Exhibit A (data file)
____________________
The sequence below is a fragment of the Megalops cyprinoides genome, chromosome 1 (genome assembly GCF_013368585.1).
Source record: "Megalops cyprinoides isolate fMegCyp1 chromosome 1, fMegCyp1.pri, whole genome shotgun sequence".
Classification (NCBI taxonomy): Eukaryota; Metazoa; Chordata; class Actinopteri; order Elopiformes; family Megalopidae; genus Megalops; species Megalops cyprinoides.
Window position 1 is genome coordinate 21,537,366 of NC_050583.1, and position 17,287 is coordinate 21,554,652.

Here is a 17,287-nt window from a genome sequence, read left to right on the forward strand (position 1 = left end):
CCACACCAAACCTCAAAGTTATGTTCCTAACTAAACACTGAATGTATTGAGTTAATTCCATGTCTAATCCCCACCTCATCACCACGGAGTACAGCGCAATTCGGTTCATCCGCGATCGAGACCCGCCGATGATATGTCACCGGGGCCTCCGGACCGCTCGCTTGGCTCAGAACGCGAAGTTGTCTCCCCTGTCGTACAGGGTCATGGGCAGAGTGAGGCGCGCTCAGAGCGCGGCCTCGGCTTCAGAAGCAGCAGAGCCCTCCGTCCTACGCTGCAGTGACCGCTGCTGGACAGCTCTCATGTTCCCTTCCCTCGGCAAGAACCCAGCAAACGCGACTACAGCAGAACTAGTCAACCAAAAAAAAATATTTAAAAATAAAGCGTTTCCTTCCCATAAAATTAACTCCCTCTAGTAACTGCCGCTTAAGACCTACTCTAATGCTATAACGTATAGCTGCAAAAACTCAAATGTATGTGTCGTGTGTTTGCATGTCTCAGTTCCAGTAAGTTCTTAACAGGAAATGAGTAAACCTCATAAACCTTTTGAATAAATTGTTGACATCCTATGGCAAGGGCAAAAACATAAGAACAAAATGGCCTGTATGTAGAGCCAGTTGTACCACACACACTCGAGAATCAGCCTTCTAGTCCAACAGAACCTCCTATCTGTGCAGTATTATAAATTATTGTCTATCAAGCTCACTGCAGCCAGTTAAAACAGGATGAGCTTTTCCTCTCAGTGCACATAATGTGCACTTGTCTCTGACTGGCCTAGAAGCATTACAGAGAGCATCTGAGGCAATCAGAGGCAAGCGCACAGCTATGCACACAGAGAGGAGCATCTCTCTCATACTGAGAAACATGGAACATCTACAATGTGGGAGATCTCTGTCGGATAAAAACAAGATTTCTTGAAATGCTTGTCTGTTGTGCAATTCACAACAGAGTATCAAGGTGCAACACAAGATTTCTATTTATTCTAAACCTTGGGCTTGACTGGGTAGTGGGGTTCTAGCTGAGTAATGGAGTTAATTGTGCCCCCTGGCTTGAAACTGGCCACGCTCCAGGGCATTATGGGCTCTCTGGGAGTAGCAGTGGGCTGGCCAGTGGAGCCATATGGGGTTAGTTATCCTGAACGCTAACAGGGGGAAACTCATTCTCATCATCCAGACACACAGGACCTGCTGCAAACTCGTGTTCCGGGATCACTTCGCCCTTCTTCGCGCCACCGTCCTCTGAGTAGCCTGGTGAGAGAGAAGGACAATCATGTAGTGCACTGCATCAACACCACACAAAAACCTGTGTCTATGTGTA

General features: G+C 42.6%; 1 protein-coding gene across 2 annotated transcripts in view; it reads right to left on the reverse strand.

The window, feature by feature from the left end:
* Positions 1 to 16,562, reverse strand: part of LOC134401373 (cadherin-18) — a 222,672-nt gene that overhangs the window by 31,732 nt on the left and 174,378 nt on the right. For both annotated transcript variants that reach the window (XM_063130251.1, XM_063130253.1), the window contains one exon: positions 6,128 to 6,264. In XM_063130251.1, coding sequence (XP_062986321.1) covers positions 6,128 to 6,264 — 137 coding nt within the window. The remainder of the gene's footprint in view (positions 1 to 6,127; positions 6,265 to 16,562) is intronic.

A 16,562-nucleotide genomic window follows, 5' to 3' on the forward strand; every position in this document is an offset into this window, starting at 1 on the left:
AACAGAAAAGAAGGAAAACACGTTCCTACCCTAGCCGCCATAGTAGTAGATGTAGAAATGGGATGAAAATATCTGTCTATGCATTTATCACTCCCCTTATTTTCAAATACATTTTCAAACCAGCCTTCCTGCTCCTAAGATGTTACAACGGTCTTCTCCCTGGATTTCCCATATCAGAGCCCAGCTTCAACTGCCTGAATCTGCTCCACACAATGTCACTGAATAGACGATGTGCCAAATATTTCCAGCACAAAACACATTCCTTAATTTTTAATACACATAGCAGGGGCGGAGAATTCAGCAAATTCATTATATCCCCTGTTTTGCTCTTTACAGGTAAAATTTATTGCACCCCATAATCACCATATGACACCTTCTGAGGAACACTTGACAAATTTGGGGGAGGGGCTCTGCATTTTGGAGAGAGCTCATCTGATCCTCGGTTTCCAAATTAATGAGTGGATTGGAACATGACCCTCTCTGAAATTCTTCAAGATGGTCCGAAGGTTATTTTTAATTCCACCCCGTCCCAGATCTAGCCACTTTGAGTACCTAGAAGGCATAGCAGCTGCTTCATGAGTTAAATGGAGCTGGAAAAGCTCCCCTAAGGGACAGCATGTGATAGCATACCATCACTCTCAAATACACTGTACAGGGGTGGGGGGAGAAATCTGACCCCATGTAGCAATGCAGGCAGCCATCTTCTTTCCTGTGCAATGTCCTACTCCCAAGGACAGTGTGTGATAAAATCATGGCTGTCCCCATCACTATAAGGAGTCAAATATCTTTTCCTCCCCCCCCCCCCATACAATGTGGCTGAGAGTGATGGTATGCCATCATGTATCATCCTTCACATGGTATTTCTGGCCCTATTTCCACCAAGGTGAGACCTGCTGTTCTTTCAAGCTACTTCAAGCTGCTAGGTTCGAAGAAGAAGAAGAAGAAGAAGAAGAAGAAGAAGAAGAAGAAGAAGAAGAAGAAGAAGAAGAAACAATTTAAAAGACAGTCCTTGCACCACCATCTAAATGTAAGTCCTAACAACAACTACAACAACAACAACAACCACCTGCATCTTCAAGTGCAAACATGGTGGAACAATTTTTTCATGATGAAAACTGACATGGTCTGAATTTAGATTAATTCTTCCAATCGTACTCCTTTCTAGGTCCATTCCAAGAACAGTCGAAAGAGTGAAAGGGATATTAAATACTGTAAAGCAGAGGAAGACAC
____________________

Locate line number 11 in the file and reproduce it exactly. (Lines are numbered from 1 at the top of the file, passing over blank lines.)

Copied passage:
AACAGAAAAGAAGGAAAACACGTTCCTACCCTAGCCGCCATAGTAGTAGATGTAGAAATGGGATGAAAATATCTGTCTATGCATTTATCACTCCCCTTATTTTCAAATACATTTTCAAACCAGCCTTCCTGCTCCTAAGATGTTACAACGGTCTTCTCCCTGGATTTCCCATATCAGAGCCCAGCTTCAACTGCCTGAATCTGCTCCACACAATGTCACTGAATAGACGATGTGCCAAATATTTCCAGCACAAAACACATTCCTTAATTTTTAATACACATAGCAGGGGCGGAGAATTCAGCAAATTCATTATATCCCCTGTTTTGCTCTTTACAGGTAAAATTTATTGCACCCCATAATCACCATATGACACCTTCTGAGGAACACTTGACAAATTTGGGGGAGGGGCTCTGCATTTTGGAGAGAGCTCATCTGATCCTCGGTTTCCAAATTAATGAGTGGATTGGAACATGACCCTCTCTGAAATTCTTCAAGATGGTCCGAAGGTTATTTTTAATTCCACCCCGTCCCAGATCTAGCCACTTTGAGTACCTAGAAGGCATAGCAGCTGCTTCATGAGTTAAATGGAGCTGGAAAAGCTCCCCTAAGGGACAGCATGTGATAGCATACCATCACTCTCAAATACACTGTACAGGGGTGGGGGGAGAAATCTGACCCCATGTAGCAATGCAGGCAGCCATCTTCTTTCCTGTGCAATGTCCTACTCCCAAGGACAGTGTGTGATAAAATCATGGCTGTCCCCATCACTATAAGGAGTCAAATATCTTTTCCTCCCCCCCCCCCCATACAATGTGGCTGAGAGTGATGGTATGCCATCATGTATCATCCTTCACATGGTATTTCTGGCCCTATTTCCACCAAGGTGAGACCTGCTGTTCTTTCAAGCTACTTCAAGCTGCTAGGTTCGAAGAAGAAGAAGAAGAAGAAGAAGAAGAAGAAGAAGAAGAAGAAGAAGAAGAAGAAGAAGAAACAATTTAAAAGACAGTCCTTGCACCACCATCTAAATGTAAGTCCTAACAACAACTACAACAACAACAACAACCACCTGCATCTTCAAGTGCAAACATGGTGGAACAATTTTTTCATGATGAAAACTGACATGGTCTGAATTTAGATTAATTCTTCCAATCGTACTCCTTTCTAGGTCCATTCCAAGAACAGTCGAAAGAGTGAAAGGGATATTAAATACTGTAAAGCAGAGGAAGACAC